In this case the forum category should have been fairly obvious, but it is not always so.



    Fair point Graham, I just saw this thread on the front page, read the to and fro before me, and then made my post.

    More than happy for the moderator to remove my post and any others if this was just meant to be a 'for sale' thread only,

    But to be fair to me, others before me, including yourself, had made your opinions felt.   And no, I pay no attention to the categories of threads on the front page, so I've made an honest mistake.


    Update: I've deleted my opinion post with a nod to the opening poster trying to sell his boat.

  • 06 Jun 2018 09:07
    Reply # 6288013 on 6285937
    Arne Kverneland wrote:
    Arne, as far as I'm concerned, your posts are always honest, informative, a breath of fresh air and while you have opinions, you are not opinionated.  While romantics like me 'waste' a heap of time and money building a boat when I could have stayed with the one I had, and while other romantics take on a huge project, put a three-masted junk rig on it and insist that they are quite rational, it is good to have someone like yourself point out that being a romantic is a damn tough option!

    Being in 'building mode', I suspect I saw this boat through a rather different filter than you did ;-)  Your comments anent dead boats are completely unromantic, so I'm afraid that I shall always stand and dream when I see a completely impractical project clothed in the mouldering remains of a beautiful boat.  However, it's just as well for those who know no better, that we have a few pragmatic people around!


  • 06 Jun 2018 10:22
    Reply # 6288049 on 6279149
    Anonymous member (Administrator)

    Dear Annie

    I like to think that I am a romantic realist. I too once (1977) fell for a 40 years old, nail-sick wooden boat, just two notches above wreck standard.  Maggi, a 26’ clinker-built double-ender, simply was the sweetest boat I had seen ( within my low budget). Somehow, I pulled it off. Over 1500 replaced nails, 15 pairs of frames, a new cockpit and a rudimentary interior, plus new standing rigging was produced in a frantic spring 1978. The key to my ‘success’ was to set a low standard: Only the cockpit was made to last. The interior was temporary and meant to be replaced little by little. Now that boat is 80 years old and is going through a full professional restauration. I am not sure if she has stayed afloat for so long because of my quick-and-dirty work  -  or in spite of it.

    Arne

    PS: I always rowed an extra round around her at the mooring after each sail. Doesn’t that qualify me as a romantic?


    Last modified: 06 Jun 2018 14:15 | Anonymous member (Administrator)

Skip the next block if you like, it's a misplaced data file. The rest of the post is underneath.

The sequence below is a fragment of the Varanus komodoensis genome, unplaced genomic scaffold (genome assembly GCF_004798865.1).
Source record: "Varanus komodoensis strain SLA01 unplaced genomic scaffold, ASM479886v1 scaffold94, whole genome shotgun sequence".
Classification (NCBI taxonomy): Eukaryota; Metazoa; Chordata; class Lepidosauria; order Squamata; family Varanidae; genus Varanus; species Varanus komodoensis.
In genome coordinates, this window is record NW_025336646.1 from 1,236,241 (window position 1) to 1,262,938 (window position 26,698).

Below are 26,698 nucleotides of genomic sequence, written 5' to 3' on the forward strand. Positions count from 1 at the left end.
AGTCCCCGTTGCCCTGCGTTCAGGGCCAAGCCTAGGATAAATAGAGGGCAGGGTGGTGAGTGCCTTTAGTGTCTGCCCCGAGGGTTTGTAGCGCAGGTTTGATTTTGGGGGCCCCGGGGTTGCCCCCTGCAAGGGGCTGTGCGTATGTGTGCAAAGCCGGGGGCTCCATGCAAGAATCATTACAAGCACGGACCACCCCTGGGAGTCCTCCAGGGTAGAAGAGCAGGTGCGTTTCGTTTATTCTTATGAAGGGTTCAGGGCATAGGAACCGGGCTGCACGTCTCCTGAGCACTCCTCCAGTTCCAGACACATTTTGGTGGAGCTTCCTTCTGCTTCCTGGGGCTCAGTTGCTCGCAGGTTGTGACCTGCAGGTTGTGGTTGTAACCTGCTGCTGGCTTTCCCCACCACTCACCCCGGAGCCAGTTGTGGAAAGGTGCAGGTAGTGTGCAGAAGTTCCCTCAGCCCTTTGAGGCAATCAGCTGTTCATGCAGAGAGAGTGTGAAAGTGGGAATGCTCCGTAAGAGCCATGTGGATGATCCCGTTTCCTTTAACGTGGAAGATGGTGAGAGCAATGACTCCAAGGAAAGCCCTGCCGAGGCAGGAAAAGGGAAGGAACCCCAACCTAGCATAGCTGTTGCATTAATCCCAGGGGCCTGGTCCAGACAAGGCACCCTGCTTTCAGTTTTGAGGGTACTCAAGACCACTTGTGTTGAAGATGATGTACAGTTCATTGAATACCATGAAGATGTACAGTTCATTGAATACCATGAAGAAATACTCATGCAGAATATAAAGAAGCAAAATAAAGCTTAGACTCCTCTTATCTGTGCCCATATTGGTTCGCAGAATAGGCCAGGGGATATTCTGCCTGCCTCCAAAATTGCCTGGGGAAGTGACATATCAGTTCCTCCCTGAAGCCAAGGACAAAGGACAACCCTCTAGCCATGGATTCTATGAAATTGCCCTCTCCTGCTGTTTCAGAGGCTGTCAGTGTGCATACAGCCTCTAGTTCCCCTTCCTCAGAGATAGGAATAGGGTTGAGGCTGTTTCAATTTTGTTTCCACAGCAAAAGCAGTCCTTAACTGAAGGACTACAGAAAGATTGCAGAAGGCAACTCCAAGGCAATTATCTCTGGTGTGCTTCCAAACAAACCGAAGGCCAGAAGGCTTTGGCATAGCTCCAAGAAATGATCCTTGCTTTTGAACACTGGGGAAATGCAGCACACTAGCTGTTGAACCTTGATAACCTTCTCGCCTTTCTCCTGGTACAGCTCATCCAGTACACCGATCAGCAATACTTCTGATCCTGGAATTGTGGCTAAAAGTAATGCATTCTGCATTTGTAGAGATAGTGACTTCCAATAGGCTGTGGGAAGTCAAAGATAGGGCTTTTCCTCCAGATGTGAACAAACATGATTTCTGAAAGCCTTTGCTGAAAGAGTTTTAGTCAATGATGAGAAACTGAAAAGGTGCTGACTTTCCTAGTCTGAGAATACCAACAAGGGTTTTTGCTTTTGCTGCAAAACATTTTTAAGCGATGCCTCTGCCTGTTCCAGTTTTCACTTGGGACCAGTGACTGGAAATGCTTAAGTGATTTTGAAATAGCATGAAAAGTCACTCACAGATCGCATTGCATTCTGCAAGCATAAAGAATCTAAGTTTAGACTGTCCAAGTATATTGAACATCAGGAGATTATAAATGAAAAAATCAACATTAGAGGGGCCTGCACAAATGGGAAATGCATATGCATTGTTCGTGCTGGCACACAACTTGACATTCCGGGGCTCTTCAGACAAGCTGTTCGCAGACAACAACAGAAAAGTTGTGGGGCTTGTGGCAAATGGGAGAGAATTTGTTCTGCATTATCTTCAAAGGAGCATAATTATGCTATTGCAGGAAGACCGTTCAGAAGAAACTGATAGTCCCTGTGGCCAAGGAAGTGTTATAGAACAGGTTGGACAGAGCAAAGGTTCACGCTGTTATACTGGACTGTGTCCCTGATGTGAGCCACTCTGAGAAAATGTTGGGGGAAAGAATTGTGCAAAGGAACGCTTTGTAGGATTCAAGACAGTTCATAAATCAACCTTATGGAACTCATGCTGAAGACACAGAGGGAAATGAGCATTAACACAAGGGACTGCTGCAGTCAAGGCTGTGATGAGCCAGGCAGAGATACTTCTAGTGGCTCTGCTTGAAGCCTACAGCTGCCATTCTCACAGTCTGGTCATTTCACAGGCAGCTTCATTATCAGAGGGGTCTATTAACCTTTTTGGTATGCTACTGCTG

• 06 Jun 2018 10:56
    Reply # 6288062 on 6279149

    Many of us are dreamers and can not resist "rescuing" a beautiful wooden boat that has fallen on hard times.  In California in the early 1990's I bought a 1927, Abeking and Rasmussen built, Starling Burgess designed 8 meter. It was the third time to my knowledge that she had been on a lien sale at the marina where I had my boat moored. If I had nor bought her she was scheduled to be cut up and put in the trash dumpster. I could not let that happen to such a beautiful and historic boat. Over the next two years I replaced most of the frames, the stem post and the transom and started on splining the hull prior to cold molding a couple of extra layers onto the hull. At this point I became ill and was unable to work on the boat. I received a call out of the blue from a boat builder in Ontario,  Canada offering to buy the boat. He owned a sister ship to the boat I owned and wanted to buy mine for his father. In due course he bought the boat, fully restored her and she is now sailing on the Great Lakes in company with other 8 meters, she has gone back to her original name of Ace II. If I had not rescued her at the point I did a historic boat would have been lost.

    Her name was originally Ace II and she sailed with the Burgess class of 8 meters on the East Coat of the USA until 1931 when she was shipped to the West Coast to compete for the USA place in the Olympics of 1932 in Los Angeles. She did not get to represent the USA at the Olympics and remained in the San Francisco Bay area renamed Hussey. She won virtually every race held in the Bay area before moving to San Pedro in Southern California in the 1950's. She repeated her winning ways here until she fell into neglect and decay as her owner aged and became incapable of maintaining her. Her owner eventually died and she fell further into disrepair  and the series of lien sales.

    The exercise cost me quite a bit of money and I have not seen the boat since she left my ownership, but I am pleased that she still exists and is still out there sailing and brightening the days of those who see her and can appreciate her.

    David.


    Last modified: 06 Jun 2018 10:58 | Anonymous member